I made countless to-do lists, read an abundance of blog posts and watched too many YouTube videos on people’s experiences of moving to university and their first year in general. What I should have realised from that, is that everyone’s experience is different.

Razz’s Favourite Films: Atonement

Just over ten years after Atonement was released, it remains a triumph of film-making and storytelling. It’s an adaptation of Ian McEwan’s heart-wrenching 2001 novel, and his sensual writing is expertly translated onto screen by director Joe Wright. Set across three different periods of time, it begins in the 1930s. We follow Briony Tallis, a precocious 13-year-old who aspires to be a writer. That summer, she witnesses something that she doesn’t understand between her sister Cecilia and Robbie, the family’s gardener. The false accusation that she makes has consequences for all three of their lives and as the title suggests, Briony spends the rest of her life consumed with guilt and trying to make up for it.

Artist Profile: Claes Oldenburg

Razz magazine’s artist profile on the sculptor, Claes Oldenburg, and the way that his work reflects issues in the modern day world.

Review: Beast

A twisted tale, Beast is the debut feature from writer-director Michael Pearce starring Johnny Flynn and Jessie Buckley. Set in the picturesque Jersey, Beast follows Moll (Buckley) and her turbulent relationship with Pascal Renouf (Flynn). The duo’s relationship develops into a romantic one but soon local anxieties regarding the murders of young women encroach on…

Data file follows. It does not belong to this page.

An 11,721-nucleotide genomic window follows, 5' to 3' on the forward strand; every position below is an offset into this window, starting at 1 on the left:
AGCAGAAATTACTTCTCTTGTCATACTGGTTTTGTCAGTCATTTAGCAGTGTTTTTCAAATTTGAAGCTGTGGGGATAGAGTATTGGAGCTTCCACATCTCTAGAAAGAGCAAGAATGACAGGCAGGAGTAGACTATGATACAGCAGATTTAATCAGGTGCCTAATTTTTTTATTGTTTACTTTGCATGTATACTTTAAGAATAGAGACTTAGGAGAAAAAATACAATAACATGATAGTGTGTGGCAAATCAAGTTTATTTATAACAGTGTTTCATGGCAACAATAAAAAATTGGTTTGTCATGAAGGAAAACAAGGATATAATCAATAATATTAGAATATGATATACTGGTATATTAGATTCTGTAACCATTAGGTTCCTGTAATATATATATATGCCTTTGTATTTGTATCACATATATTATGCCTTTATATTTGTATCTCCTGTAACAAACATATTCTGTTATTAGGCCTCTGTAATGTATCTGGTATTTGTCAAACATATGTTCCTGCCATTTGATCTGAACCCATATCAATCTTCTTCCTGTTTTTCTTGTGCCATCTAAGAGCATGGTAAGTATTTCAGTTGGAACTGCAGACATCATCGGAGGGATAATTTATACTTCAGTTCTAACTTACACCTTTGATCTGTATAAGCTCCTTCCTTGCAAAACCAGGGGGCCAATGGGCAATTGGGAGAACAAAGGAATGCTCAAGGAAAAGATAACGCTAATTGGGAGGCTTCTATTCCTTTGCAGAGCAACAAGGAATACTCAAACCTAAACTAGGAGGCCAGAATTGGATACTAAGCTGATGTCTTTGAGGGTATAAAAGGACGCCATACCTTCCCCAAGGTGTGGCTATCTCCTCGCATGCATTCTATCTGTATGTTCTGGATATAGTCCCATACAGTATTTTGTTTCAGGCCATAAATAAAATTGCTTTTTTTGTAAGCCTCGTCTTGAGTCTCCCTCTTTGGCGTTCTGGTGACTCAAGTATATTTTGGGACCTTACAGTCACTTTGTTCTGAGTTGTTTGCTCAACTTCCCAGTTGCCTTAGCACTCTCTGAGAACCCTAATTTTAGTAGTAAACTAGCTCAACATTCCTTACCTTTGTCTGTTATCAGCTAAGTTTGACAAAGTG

One to Watch: Paige Music

Discovering new music is one of the delights in this unpredictable world. In my opinion, it can make everyone’s week just that little bit better. That’s how it feels to listen to the talented tunes and vibes of Paige Music, led by Lauren Buckley. The Buckinghamshire singer has been around music and performance for a…

Review: Umbra

It’s difficult to articulate my experience of Umbra, a production by Theatre With Teeth and Get Out Of My Space. In its simplest form, Umbra explores lust, love, temptation and possession by the devil through wordless physical theatre in an immersive environment. This ambitious piece, devised by Tobias Cornwell and James Hawley, was certainly an…

Review: Poltimore Festival 2018

Poltimore Festival 2018, the annual arts and music festival held just outside of Exeter, celebrated its eighth birthday with its most successful event to date at the eponymous aristocratic house on Sunday 27th May. All funds raised from the day, including ticket sales and 30% of the profit from the catering stalls, went towards The…

Review: My Fair Lady

Footlights, Exeter’s musical theatre society, are well-known for their high-budget, high-ambition productions. Shows like The Producers, Singin’ in the Rain and Gypsy, were tantalising visual spectacles, true to the Broadway musical genre. So it was intriguing to see their production of My Fair Lady which, unlike their other recent plays, was performed at the smaller…

Razz’s Summer Recipes

Finally, summer is here! The following recipes are perfect for making with friends and enjoying in the sunshine. For more of my culinary ventures, follow me on Instagram: food_with_lu. Chocolate, berry and walnut cake squares Vegan My Norwegian flatmate introduced me to this super easy recipe. Serves: 12 squares, baking time: 30 minutes Ingredients 150ml of non-dairy milk 200g…